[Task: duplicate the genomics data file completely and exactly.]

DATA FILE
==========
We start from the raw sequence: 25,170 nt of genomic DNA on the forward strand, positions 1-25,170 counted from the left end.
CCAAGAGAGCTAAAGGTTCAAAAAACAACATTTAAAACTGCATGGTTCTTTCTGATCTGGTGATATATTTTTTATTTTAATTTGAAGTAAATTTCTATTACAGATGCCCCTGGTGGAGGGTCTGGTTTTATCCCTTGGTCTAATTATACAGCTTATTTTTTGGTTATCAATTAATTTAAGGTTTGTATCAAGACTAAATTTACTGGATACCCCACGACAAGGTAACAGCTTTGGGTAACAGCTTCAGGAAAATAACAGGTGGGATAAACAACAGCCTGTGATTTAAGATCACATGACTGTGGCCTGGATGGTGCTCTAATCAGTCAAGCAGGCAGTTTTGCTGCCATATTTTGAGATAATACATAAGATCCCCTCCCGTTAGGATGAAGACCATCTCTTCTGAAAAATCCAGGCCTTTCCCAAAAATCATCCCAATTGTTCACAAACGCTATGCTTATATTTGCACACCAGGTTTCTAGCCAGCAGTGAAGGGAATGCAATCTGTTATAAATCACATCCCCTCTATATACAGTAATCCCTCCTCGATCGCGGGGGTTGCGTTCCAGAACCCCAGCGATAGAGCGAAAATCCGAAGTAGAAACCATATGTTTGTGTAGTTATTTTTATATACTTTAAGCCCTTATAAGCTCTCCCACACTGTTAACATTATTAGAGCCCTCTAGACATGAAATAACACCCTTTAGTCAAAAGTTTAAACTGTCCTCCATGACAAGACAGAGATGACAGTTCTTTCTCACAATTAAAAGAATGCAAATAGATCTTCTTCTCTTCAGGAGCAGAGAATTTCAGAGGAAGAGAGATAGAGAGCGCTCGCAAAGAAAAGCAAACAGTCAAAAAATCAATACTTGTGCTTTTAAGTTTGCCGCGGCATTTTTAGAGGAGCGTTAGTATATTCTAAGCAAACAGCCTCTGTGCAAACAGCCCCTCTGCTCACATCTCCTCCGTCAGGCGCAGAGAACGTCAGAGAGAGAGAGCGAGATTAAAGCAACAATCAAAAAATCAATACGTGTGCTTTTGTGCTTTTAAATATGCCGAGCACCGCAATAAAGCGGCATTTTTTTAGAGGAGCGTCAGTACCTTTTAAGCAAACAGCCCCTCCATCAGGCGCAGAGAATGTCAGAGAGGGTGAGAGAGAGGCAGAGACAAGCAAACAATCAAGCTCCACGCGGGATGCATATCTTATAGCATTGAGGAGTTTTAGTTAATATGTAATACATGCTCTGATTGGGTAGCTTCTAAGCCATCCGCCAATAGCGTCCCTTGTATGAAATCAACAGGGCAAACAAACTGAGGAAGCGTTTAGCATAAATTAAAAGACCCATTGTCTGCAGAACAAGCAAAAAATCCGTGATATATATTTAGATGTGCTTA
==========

We start from the raw sequence: 25,170 nt of genomic DNA on the forward strand, positions 1-25,170 counted from the left end.
CCAAGAGAGCTAAAGGTTCAAAAAACAACATTTAAAACTGCATGGTTCTTTCTGATCTGGTGATATATTTTTTATTTTAATTTGAAGTAAATTTCTATTACAGATGCCCCTGGTGGAGGGTCTGGTTTTATCCCTTGGTCTAATTATACAGCTTATTTTTTGGTTATCAATTAATTTAAGGTTTGTATCAAGACTAAATTTACTGGATACCCCACGACAAGGTAACAGCTTTGGGTAACAGCTTCAGGAAAATAACAGGTGGGATAAACAACAGCCTGTGATTTAAGATCACATGACTGTGGCCTGGATGGTGCTCTAATCAGTCAAGCAGGCAGTTTTGCTGCCATATTTTGAGATAATACATAAGATCCCCTCCCGTTAGGATGAAGACCATCTCTTCTGAAAAATCCAGGCCTTTCCCAAAAATCATCCCAATTGTTCACAAACGCTATGCTTATATTTGCACACCAGGTTTCTAGCCAGCAGTGAAGGGAATGCAATCTGTTATAAATCACATCCCCTCTATATACAGTAATCCCTCCTCGATCGCGGGGGTTGCGTTCCAGAACCCCAGCGATAGAGCGAAAATCCGAAGTAGAAACCATATGTTTGTGTAGTTATTTTTATATACTTTAAGCCCTTATAAGCTCTCCCACACTGTTAACATTATTAGAGCCCTCTAGACATGAAATAACACCCTTTAGTCAAAAGTTTAAACTGTCCTCCATGACAAGACAGAGATGACAGTTCTTTCTCACAATTAAAAGAATGCAAATAGATCTTCTTCTCTTCAGGAGCAGAGAATTTCAGAGGAAGAGAGATAGAGAGCGCTCGCAAAGAAAAGCAAACAGTCAAAAAATCAATACTTGTGCTTTTAAGTTTGCCGCGGCATTTTTAGAGGAGCGTTAGTATATTCTAAGCAAACAGCCTCTGTGCAAACAGCCCCTCTGCTCACATCTCCTCCGTCAGGCGCAGAGAACGTCAGAGAGAGAGAGCGAGATTAAAGCAACAATCAAAAAATCAATACGTGTGCTTTTGTGCTTTTAAATATGCCGAGCACCGCAATAAAGCGGCATTTTTTTAGAGGAGCGTCAGTACCTTTTAAGCAAACAGCCCCTCCATCAGGCGCAGAGAATGTCAGAGAGGGTGAGAGAGAGGCAGAGACAAGCAAACAATCAAGCTCCACGCGGGATGCATATCTTATAGCATTGAGGAGTTTTAGTTAATATGTAATACATGCTCTGATTGGGTAGCTTCTAAGCCATCCGCCAATAGCGTCCCTTGTATGAAATCAACAGGGCAAACAAACTGAGGAAGCGTTTAGCATAAATTAAAAGACCCATTGTCTGCAGAACAAGCAAAAAATCCGTGATATATATTTAGATGTGCTTA